When my dad and I were chatting about what we wanted to do in Croatia, we agreed to the chagrin of my city slicker mother that we wanted to head to Plitvice Lakes National Park - Croatia's oldest and largest national park. In Hong Kong, we're surrounded by water but it's strongly recommended you don't jump in for the most part. (True story: Batman The Dark Knight was supposed to have a scene where Batman swims across the harbour, but since it's so polluted, they decided it would be safer if he jumped off the second tallest building in the world.) It would be awesome to see some actual non-polluted untouched nature for a change.  

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The park's absolutely pristine and bustling with tourists wielding selfie sticks or blocking the narrow wooden walkways, which can be a little frustrating. A whopping 1.1 million visitors pass through the gates every year, so definitely try and go in low season if you can. And for chrissakes, dress in proper hiking gear. For some god awful reason, we saw a bunch of women running around in stilettos which is totally not recommended, as there's mud, cracked wooden pathways and a whole lot of walking to do. To those gorgeous classic Louboutins I spotted, RIP. I hope you're in a better place now.

 

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Not gonna lie, it is a tricky place to get to if you don't have a car and it's a very sombre drive: we drove past shells of bombed out houses and memorials, which was just such a jolt since it's so easy to forget the trauma Croatia's suffered. It's even stranger to think that you see all of this on the way to quite possibly one of the most beautiful places I've been to in the world - if you're not sold on the fact that the water is clear as glass, then maybe the roaring waterfalls and crazy interconnected lakes will. The whole time I was there, all I wanted to do was dive into the water and swim for hours. The pretentious git in me wants to make some sort of sense of the juxtaposition, but words fail sometimes.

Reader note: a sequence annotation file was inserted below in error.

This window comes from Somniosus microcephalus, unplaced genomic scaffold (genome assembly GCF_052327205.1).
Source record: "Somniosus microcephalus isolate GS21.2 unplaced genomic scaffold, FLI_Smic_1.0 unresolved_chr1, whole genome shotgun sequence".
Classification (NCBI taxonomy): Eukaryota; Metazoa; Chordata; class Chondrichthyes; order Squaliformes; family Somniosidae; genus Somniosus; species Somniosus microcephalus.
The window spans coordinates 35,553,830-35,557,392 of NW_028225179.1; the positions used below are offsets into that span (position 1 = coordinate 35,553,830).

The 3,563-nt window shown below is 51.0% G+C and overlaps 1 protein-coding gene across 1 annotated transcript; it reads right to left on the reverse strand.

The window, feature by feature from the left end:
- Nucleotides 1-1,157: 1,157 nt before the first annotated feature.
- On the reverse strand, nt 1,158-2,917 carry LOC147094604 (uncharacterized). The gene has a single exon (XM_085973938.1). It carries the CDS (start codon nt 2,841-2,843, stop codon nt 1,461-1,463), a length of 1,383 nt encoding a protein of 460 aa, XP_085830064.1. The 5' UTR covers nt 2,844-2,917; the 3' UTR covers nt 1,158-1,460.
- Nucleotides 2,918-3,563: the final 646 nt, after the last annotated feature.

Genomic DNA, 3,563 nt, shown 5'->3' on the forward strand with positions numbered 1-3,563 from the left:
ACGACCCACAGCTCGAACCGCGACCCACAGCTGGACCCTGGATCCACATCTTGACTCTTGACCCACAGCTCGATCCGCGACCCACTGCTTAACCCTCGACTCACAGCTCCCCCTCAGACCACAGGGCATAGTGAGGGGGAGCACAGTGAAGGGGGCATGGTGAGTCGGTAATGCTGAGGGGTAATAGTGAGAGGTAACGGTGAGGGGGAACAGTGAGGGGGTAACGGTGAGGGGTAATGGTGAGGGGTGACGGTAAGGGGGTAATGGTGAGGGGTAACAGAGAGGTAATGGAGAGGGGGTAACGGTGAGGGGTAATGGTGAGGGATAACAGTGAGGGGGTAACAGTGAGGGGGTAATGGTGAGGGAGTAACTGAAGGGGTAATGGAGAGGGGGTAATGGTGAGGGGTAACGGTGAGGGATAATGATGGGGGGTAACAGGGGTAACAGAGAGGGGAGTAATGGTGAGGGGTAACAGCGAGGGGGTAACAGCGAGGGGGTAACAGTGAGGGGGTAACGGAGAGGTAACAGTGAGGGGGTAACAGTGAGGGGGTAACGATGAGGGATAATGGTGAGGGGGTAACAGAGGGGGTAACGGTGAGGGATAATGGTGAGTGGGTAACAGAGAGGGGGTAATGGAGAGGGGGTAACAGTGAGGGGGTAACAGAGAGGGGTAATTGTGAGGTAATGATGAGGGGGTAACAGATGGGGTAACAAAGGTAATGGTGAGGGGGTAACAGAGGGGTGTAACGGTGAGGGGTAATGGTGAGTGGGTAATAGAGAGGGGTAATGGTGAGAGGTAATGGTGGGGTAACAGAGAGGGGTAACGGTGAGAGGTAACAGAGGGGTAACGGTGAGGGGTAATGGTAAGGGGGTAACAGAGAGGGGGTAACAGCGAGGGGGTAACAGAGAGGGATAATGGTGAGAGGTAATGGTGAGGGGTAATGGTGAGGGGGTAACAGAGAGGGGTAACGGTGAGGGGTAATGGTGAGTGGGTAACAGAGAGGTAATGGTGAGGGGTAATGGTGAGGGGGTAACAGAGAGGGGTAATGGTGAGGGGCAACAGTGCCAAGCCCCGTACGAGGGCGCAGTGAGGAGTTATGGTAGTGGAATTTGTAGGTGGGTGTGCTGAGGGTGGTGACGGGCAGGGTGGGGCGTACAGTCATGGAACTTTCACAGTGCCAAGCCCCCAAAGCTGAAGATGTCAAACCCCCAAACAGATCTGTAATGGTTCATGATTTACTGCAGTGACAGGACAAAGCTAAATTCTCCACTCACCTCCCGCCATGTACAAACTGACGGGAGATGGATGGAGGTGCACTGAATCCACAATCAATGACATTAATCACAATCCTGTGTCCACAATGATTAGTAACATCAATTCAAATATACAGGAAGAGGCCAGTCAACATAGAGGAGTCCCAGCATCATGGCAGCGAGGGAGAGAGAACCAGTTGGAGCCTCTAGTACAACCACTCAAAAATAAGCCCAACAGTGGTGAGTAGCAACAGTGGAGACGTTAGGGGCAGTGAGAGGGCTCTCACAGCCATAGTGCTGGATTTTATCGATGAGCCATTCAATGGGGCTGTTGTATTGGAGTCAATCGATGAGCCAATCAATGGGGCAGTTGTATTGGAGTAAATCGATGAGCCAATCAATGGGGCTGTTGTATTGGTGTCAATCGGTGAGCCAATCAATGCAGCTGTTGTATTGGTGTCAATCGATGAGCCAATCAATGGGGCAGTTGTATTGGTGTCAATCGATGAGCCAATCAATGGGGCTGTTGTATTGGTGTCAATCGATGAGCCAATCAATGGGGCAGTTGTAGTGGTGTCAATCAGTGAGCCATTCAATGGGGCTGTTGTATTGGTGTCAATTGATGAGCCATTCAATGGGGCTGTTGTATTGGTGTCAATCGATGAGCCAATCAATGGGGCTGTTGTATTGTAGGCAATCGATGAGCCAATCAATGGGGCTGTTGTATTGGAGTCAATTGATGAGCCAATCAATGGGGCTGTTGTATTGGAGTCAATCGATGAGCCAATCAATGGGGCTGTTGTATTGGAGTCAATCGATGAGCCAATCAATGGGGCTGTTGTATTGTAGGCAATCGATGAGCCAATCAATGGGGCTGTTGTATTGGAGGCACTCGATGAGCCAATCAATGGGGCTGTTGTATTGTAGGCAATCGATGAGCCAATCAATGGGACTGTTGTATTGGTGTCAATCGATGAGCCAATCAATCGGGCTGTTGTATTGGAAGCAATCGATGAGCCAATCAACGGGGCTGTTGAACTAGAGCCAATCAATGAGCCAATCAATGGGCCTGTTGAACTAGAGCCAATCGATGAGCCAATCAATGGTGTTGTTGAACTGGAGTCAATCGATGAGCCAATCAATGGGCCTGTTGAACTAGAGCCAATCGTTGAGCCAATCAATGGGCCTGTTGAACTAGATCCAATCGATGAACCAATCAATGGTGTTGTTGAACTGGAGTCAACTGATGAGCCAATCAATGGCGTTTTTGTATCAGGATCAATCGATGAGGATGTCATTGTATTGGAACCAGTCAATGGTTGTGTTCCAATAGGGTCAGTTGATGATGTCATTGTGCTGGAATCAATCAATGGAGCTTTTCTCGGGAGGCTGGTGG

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Nobody's kidding when they say that it's the largest national park in Croatia, let alone Southeastern Europe. There's a number of stations that a little Jurassic World-y vehicle can drop you off at from the main entrance (more on Jurassic World later), plus at a couple of points you have to take ferries across. It's also really bizarre in that you're constantly changing levels as the lakes are all stacked against the terrain, meaning lots and lots of stairs plus a sore butt and thighs the next day. Worth it though.

 

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At around this point, my dad who was walking ahead suddenly jumped and started walking really fast past a bench with a couple sitting on it. One thing you have to understand about Plitvice Lakes National Park: the walkways are just wide enough for two people to walk past one another without falling into the water. As I slipped past after my dad, I realised that the girl was crying beside her boyfriend and I all but broke out into a run to get away from the awkwardness. I was convinced that they'd just broken up or something, but when I caught up to my dad, it turned out that as he'd walked past the guy had just proposed to her and she'd said yes. That's the kind of place Plitvice Lakes is, a place so beautiful that it makes people crazy enough to propose to one another.

 

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I'd just seen Jurassic World, so my experience was coloured by the fact that I was waiting for Chris Pratt to jump out around the next corner with a raptor squad. When I found out we had to jump into khaki coloured vehicles to and from certain stations of the park, my brain went into overdrive as the soundtrack blared through my head. Though Andy Dwyer never showed, it wasn't all that disappointing. Plitvice's absolutely rapturous.

 

Travel Tune

Clap Your Hands - Whilk and Misky

Freelance lifestyle writer and elderly puppy cuddler. Based in London/Hong Kong, scribbling at Give Me Chills. Give me a shout at megcamaya@gmail.com.